When you're a student and have one patient, you have time to ask questions like these, so it would make sense to always do that. But as a practicing nurse with much, much more on your plate, it's just not realistic. ----Or, you could do that with every patient, but you wouldn't have any time left to implement your other more important interventions, like working with the pharmacy to make sure you get the right meds, calling doctors with errors you caught, making sure someone shows up to take your patients to xray so you can find out if they have pneumonia, etc. As a practicing nurse, you have to prioritize! If you start a debate with a patient, you'll be stuck there for a while and your other patients with more pressing issues will suffer.

    Also, you will find that many patients are manipulative. No one enjoys getting poked or moving after surgery, but would you consider yourself a good nurse if you caved in and let your patients do whatever they wanted, however they went home with an illeus, got pneumonia, never healed, etc?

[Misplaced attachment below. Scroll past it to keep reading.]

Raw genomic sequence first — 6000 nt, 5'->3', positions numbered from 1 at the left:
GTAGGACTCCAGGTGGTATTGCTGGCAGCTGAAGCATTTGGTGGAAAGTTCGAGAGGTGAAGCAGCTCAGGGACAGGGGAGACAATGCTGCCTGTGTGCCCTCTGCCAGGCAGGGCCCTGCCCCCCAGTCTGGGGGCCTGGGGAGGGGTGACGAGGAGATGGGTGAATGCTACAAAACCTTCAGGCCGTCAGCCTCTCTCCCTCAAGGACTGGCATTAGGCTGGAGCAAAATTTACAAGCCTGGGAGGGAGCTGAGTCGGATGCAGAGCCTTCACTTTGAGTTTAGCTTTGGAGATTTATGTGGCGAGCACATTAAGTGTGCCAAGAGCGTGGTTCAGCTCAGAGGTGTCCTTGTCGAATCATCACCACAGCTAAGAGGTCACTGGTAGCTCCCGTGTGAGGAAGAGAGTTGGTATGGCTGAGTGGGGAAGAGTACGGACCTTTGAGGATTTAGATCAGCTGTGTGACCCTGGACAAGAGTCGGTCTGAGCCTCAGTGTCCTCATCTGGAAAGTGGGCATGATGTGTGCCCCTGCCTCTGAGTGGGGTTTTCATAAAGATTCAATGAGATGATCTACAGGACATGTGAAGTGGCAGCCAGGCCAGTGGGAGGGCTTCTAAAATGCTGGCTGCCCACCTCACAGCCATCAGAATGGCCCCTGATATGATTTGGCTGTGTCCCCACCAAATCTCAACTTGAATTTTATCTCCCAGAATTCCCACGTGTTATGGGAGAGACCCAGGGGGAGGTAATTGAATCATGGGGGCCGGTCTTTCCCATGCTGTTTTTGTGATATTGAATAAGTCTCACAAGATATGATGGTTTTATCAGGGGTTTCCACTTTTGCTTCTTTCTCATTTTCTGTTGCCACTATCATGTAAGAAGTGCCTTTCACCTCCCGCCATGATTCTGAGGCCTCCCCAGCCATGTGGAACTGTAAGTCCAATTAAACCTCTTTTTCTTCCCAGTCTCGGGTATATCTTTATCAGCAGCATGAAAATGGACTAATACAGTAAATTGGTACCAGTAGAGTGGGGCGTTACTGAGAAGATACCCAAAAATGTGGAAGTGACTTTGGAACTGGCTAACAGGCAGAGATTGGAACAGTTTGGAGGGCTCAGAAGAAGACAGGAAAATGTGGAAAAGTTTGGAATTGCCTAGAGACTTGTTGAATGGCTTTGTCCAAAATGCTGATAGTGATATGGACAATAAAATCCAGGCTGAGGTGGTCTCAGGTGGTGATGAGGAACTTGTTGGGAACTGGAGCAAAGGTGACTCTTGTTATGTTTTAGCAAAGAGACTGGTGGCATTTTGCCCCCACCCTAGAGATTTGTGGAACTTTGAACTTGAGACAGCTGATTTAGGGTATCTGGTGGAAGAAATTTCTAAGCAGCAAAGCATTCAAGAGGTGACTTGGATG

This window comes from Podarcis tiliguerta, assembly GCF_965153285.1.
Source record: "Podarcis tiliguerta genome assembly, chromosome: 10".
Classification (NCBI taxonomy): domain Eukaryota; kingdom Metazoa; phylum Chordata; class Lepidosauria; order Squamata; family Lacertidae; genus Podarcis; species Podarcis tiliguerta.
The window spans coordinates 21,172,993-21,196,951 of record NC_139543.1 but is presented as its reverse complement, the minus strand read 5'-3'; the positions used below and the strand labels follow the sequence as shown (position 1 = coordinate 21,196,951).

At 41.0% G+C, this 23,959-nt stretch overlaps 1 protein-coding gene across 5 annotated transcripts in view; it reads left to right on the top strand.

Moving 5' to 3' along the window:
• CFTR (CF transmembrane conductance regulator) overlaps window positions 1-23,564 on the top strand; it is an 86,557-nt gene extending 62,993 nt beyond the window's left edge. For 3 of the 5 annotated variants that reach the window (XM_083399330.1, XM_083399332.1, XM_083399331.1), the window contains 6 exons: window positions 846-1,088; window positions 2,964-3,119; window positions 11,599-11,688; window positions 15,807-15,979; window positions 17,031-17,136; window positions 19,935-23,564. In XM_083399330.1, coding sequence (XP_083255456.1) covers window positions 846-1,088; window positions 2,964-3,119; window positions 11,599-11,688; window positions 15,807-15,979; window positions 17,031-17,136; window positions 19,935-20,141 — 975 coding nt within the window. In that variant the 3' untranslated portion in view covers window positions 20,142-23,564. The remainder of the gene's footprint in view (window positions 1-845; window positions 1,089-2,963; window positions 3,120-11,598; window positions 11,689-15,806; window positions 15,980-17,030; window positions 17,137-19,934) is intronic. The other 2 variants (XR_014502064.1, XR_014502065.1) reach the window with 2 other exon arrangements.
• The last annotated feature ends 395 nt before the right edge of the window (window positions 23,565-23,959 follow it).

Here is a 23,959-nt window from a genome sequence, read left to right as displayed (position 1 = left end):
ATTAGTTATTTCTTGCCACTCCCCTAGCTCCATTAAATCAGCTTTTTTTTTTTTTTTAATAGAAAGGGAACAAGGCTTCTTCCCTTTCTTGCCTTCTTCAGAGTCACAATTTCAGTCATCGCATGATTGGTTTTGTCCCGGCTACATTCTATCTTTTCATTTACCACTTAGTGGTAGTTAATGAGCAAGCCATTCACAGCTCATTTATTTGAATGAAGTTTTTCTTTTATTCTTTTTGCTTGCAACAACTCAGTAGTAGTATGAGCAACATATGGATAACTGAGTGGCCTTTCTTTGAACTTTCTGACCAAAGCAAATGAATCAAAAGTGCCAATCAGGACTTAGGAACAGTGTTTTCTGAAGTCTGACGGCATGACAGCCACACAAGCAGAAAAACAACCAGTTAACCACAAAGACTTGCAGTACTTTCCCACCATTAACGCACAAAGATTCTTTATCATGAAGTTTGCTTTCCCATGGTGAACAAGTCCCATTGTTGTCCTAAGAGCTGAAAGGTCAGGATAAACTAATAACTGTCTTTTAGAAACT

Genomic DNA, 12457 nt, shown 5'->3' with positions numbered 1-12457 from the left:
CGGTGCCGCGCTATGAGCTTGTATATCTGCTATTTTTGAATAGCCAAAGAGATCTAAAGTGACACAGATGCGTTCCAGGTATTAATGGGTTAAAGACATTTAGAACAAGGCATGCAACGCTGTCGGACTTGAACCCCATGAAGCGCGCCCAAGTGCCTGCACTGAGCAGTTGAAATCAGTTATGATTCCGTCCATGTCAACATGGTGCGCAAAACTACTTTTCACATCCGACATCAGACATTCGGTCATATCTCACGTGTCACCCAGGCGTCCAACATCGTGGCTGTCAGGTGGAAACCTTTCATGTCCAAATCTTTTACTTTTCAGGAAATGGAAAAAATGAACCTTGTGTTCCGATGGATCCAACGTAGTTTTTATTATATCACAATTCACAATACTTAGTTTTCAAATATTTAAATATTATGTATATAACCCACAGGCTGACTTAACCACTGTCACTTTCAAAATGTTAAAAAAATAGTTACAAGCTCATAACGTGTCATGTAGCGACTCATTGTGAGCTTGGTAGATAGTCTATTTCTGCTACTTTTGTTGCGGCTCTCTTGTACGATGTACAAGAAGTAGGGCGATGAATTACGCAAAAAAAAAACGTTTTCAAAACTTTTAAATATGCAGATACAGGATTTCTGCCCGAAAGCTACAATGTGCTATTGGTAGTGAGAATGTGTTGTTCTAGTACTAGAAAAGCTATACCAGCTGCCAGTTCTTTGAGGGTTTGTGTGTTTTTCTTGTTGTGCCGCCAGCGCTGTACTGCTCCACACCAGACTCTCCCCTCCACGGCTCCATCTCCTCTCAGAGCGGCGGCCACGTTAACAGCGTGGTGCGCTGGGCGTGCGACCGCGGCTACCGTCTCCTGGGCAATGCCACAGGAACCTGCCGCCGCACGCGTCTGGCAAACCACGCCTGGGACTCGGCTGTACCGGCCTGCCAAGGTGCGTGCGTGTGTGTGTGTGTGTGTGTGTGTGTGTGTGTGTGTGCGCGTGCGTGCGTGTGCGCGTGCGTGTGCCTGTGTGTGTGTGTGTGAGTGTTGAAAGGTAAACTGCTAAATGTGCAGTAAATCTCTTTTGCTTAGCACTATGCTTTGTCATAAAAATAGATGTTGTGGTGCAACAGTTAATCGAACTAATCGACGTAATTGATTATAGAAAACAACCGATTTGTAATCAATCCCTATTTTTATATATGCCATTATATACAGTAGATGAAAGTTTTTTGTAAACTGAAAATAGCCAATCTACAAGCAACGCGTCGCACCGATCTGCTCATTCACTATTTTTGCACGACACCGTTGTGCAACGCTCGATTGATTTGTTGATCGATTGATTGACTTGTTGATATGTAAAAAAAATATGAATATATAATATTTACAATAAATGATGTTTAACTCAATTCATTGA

I always explain what I'm doing to a patient, and explain the rationale behind it, but it is first and foremost your job to get these people well and back home if possible. The hospital is not a hotel, and we are not a business trying to lure repeat customers by catering to their whims.

    I understand what you mean, but as a student you are not seeing the entire picture here.
    Last edit by anne74 on Sep 28, '06
  4. by   Dorito
    Quote from goats'r'us
    yes, nurses are pushy.

    if nurses weren't pushy, tonsillectomy patients would eat jelly and icecream for a fortnight, then return because they ate scratchy food, knocked off a huge clot and started bleeding, joint replacements would never get out of bed because it hurts too much, abdo surgery patients would all get pneumonia because deep breathing and coughing hurts, patients with limited mobility would get pressure sores because no-one wants to be woken every few hours to be turned, and no-one would shower because it's so much easier to just wash their face, hands and privates in bed.